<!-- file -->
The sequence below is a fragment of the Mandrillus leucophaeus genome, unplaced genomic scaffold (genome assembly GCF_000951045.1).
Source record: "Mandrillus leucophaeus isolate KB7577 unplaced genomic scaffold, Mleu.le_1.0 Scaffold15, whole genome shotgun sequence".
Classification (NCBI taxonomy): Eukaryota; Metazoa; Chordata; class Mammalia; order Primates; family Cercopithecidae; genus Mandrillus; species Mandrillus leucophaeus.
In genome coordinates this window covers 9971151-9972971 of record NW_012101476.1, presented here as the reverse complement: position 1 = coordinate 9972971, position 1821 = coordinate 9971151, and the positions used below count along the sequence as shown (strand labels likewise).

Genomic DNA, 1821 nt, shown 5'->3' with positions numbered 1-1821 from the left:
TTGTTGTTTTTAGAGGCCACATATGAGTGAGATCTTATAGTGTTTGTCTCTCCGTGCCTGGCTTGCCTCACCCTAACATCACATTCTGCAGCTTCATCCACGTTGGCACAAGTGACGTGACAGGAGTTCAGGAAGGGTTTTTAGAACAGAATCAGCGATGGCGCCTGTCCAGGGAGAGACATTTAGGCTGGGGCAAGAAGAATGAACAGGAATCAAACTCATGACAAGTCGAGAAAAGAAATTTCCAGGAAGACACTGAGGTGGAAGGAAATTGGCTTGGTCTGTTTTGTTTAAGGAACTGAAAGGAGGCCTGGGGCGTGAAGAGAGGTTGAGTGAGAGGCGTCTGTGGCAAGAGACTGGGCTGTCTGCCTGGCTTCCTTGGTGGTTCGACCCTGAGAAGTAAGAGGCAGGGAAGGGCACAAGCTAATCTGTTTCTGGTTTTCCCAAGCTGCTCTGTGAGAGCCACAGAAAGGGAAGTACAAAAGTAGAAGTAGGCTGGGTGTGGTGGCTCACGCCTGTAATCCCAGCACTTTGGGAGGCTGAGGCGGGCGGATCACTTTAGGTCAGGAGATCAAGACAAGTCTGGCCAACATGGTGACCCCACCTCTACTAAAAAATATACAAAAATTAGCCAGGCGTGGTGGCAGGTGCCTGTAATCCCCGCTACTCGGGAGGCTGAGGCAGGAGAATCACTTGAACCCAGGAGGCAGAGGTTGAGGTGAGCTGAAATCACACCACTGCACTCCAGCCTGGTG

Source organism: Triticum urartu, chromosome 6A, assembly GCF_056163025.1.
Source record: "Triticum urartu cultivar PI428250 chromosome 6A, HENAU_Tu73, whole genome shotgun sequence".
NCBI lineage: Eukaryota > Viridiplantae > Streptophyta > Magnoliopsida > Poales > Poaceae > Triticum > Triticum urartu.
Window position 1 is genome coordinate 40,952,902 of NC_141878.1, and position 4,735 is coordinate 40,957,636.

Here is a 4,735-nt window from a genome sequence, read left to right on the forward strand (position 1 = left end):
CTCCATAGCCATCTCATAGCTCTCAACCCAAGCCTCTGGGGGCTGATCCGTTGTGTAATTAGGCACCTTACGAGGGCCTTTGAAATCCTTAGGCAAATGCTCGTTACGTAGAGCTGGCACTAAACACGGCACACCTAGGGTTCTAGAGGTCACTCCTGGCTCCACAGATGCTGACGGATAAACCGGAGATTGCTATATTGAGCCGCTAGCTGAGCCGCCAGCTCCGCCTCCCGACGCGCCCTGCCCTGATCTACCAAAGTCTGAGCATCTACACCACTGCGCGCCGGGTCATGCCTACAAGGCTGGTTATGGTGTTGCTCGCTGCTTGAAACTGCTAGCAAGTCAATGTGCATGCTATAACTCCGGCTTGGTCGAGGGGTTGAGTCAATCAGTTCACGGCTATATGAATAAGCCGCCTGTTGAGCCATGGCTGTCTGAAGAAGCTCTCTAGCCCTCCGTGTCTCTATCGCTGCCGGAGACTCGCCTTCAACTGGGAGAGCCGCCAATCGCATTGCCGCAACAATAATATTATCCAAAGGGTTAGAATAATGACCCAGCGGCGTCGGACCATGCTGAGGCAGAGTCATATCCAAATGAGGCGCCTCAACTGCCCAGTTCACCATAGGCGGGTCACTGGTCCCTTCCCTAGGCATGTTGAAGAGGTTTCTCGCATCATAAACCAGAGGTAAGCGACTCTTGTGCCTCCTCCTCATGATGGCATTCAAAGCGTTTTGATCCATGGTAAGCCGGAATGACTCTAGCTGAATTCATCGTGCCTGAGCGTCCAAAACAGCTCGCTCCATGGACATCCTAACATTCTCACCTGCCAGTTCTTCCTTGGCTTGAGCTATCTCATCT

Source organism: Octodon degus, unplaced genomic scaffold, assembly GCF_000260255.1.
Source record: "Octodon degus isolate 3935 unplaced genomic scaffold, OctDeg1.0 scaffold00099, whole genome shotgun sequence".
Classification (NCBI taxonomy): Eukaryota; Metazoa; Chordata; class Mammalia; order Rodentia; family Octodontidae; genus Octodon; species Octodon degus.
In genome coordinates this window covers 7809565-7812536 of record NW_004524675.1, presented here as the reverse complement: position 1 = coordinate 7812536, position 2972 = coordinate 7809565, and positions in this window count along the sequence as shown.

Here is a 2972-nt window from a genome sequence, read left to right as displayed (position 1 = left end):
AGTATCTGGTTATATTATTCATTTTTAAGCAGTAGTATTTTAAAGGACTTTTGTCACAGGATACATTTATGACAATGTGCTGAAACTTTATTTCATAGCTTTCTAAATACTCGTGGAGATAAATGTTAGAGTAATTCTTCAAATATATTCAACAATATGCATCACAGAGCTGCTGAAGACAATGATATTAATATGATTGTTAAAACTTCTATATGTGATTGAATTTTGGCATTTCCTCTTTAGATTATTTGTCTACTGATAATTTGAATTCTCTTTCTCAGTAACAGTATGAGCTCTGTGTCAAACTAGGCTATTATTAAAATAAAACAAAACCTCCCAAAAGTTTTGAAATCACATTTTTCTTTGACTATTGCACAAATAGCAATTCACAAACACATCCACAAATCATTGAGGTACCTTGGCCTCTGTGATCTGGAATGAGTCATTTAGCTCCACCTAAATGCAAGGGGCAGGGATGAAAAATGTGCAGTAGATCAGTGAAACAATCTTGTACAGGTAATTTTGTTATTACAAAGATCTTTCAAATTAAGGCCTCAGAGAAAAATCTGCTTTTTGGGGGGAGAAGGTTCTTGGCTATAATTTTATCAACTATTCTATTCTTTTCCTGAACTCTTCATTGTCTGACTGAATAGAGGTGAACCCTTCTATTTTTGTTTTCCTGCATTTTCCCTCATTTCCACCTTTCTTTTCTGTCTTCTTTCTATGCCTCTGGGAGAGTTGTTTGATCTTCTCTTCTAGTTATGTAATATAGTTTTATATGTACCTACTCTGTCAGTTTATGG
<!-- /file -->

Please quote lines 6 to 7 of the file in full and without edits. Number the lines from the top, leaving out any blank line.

TTGTTGTTTTTAGAGGCCACATATGAGTGAGATCTTATAGTGTTTGTCTCTCCGTGCCTGGCTTGCCTCACCCTAACATCACATTCTGCAGCTTCATCCACGTTGGCACAAGTGACGTGACAGGAGTTCAGGAAGGGTTTTTAGAACAGAATCAGCGATGGCGCCTGTCCAGGGAGAGACATTTAGGCTGGGGCAAGAAGAATGAACAGGAATCAAACTCATGACAAGTCGAGAAAAGAAATTTCCAGGAAGACACTGAGGTGGAAGGAAATTGGCTTGGTCTGTTTTGTTTAAGGAACTGAAAGGAGGCCTGGGGCGTGAAGAGAGGTTGAGTGAGAGGCGTCTGTGGCAAGAGACTGGGCTGTCTGCCTGGCTTCCTTGGTGGTTCGACCCTGAGAAGTAAGAGGCAGGGAAGGGCACAAGCTAATCTGTTTCTGGTTTTCCCAAGCTGCTCTGTGAGAGCCACAGAAAGGGAAGTACAAAAGTAGAAGTAGGCTGGGTGTGGTGGCTCACGCCTGTAATCCCAGCACTTTGGGAGGCTGAGGCGGGCGGATCACTTTAGGTCAGGAGATCAAGACAAGTCTGGCCAACATGGTGACCCCACCTCTACTAAAAAATATACAAAAATTAGCCAGGCGTGGTGGCAGGTGCCTGTAATCCCCGCTACTCGGGAGGCTGAGGCAGGAGAATCACTTGAACCCAGGAGGCAGAGGTTGAGGTGAGCTGAAATCACACCACTGCACTCCAGCCTGGTG

Source organism: Triticum urartu, chromosome 6A, assembly GCF_056163025.1.